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A question asks: find the hamming distance of the following code:

11111  
10101  
01010  
11100  
00011  
11001

The answer is 2. How does this work? I thought hamming distance is only between two strings?

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Are you sure it's not asking for the minimum distance? –  Rody Oldenhuis Oct 5 '12 at 10:15

3 Answers 3

up vote 5 down vote accepted

The Hamming distance of a code is defined as the minimum distance between any 2 codewords. So, in your case, finding the Hamming distance between any 2 of the listed codewords, no one is less than 2.

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Here is some Python-code to find it automatically:

code = [
(0,0,0,0,0,0),
(0,0,1,0,0,1),
(0,1,0,0,1,0),
(0,1,1,0,1,1),
(1,0,0,1,0,0),
(1,0,1,1,0,1),
(1,1,0,1,1,0),
(1,1,1,1,1,1)]

def hammingDistance(a, b):
    distance = 0
    for i in xrange(len(a)):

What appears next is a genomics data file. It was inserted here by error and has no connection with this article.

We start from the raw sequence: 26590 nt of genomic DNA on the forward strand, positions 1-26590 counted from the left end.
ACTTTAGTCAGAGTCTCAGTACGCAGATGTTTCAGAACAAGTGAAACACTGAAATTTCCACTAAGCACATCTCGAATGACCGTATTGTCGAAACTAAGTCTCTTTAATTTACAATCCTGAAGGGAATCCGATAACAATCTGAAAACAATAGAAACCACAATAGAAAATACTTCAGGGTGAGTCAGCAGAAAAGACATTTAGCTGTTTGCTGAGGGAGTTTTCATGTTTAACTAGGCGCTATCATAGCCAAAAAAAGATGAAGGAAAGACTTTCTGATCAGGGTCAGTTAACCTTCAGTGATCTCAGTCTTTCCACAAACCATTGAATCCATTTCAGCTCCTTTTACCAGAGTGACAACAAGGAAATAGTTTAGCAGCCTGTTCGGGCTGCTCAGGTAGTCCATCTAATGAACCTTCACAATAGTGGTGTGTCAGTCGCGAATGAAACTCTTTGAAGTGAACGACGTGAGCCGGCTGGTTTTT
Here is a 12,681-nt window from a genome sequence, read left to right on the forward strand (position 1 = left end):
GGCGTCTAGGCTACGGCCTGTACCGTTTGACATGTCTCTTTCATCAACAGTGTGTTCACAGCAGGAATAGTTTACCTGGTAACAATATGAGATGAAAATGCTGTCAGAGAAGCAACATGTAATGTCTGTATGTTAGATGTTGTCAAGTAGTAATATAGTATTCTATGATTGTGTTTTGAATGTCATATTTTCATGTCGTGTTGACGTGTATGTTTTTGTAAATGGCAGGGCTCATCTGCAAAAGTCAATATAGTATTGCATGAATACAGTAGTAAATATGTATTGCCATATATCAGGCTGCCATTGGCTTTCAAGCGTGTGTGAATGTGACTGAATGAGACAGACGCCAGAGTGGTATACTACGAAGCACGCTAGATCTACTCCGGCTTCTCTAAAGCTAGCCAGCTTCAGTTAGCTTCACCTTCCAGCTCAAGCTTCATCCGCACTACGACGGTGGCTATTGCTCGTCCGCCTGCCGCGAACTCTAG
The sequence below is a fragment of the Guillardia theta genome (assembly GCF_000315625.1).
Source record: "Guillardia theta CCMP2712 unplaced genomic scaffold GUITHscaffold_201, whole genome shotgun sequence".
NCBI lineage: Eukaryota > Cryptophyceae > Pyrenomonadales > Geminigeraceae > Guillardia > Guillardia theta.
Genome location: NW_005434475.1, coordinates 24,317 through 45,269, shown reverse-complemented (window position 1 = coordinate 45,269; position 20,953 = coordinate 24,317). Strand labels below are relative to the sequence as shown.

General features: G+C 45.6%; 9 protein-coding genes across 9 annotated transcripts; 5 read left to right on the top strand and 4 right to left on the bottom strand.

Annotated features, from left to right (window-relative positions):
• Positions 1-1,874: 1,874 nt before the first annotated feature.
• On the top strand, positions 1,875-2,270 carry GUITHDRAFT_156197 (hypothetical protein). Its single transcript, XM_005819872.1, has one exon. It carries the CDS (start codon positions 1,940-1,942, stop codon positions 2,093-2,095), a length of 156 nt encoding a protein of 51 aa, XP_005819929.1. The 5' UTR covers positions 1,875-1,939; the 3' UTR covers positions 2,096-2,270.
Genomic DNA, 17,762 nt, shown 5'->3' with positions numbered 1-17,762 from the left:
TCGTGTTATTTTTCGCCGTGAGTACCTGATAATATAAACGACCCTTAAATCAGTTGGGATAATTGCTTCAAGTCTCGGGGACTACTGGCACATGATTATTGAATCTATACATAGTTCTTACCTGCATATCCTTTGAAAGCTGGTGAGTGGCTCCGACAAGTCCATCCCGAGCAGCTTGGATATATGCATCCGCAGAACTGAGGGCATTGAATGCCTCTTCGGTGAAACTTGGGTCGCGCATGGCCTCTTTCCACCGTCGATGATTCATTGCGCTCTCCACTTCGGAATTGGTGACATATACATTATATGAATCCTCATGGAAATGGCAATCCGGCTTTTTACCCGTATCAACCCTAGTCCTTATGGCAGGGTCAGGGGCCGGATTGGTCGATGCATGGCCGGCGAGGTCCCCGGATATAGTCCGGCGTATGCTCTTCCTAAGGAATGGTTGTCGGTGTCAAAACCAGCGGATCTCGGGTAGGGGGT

distance += a[i]^b[i]
    return distance

def minHammingDistance(code):
    minHammingDistance = len(code[0])
    for a in code:
        for b in code:
            if a != b:
                tmp = hammingDistance(a, b)
                if tmp < minHammingDistance:
                    minHammingDistance = tmp
    return minHammingDistance

print("min Hamming distance: %i" % minHammingDistance(code))
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We have a theorem that d_min=weight(sum(all codes)); weight is the number of non zeros in the result string . In your example modulo add all string codes like first column of all and second....... then we get code as [ 0 0 1 1 0 ], weight of this is 2 ( no. of non zeros), i.e the minimum distance of hamming code

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This should be the accepted answer. Thanks! –  SuperStamp Jan 30 '14 at 13:22

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